Screened as part of NZIFF 2002
"Father Damien, who was beatified by the Pope in 1995, was a Belgian priest who in 1872 volunteered to work as a missionary in a leper colony on the Hawaiian island of Molokai. This film about his life, inspired by a biography by Hilde Eynikel, was initiated by ERA, a Belgian production company, and was budgeted as the most expensive Belgian production to date. The producers decided that [Paul] Cox, whose reputation in Europe is, perhaps, greater than it is in Australia, would be the ideal director for the project.
Right from the start, though, it became clear that Cox’s intimate style was at odds with the lavish biography the producers envisaged. Screenwriter John Briley, who wrote the screenplay about the life of another saintly man, Gandhi, was hired and it was originally planned to feature an internationally famous actor as Damien. When Cox, in what proved to be a stroke of genius, insisted on David Wenham, the producers insisted that, if the lead actor was unknown, then there should be a gallery of famous names in support… Another masterstroke was the decision to shoot the film on Molokai in the place where the events depicted occurred…
Wenham’s performance as the doggedly dedicated priest is what gives the film its heart and soul. Surprisingly touching, too, are the cameo appearances from O’Toole, as a dying Englishman, and Kate Ceberano as the Princess of Hawaii who takes an interest in Damien’s work… But, next to Wenham, it’s the faces of the people of Molokai that you remember: real sufferers of the terrible disease that is now under control, but which forced their forebears into exile in this beautiful but terrible place.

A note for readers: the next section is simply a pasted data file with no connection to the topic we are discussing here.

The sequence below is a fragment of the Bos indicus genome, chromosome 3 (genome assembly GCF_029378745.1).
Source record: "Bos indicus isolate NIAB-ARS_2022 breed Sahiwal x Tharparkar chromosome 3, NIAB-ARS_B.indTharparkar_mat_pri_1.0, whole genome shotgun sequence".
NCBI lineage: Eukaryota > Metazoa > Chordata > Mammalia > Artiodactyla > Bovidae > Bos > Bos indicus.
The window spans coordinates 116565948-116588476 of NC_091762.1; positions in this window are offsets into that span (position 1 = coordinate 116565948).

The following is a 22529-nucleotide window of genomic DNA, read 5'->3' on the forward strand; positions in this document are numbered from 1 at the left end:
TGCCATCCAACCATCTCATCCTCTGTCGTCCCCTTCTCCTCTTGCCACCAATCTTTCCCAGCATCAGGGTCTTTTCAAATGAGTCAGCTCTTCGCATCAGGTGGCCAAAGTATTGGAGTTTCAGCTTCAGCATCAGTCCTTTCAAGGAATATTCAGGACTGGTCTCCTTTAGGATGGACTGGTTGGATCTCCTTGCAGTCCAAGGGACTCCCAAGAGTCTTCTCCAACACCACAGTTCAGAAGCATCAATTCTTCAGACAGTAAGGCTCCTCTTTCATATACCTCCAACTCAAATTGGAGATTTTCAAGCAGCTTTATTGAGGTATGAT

After the difficulties of the location shoot (during which Cox was once fired by the producers, then reinstated), the post-production for the film was carried out in Brussels. After more dissension, the film was released in Brussels in March 1999, in a version the director disowned. Subsequently, after bitter legal battles, Cox has been able to restore the film so that it is now close to his original version. Given all these difficulties, it’s not surprising that this is not the director’s finest achievement, but it’s still an impassioned tribute to a noble man who put the welfare of the less fortunate above his own comfort and safety. In this selfish era, his story is, indeed, inspiring." — David Stratton, The Australian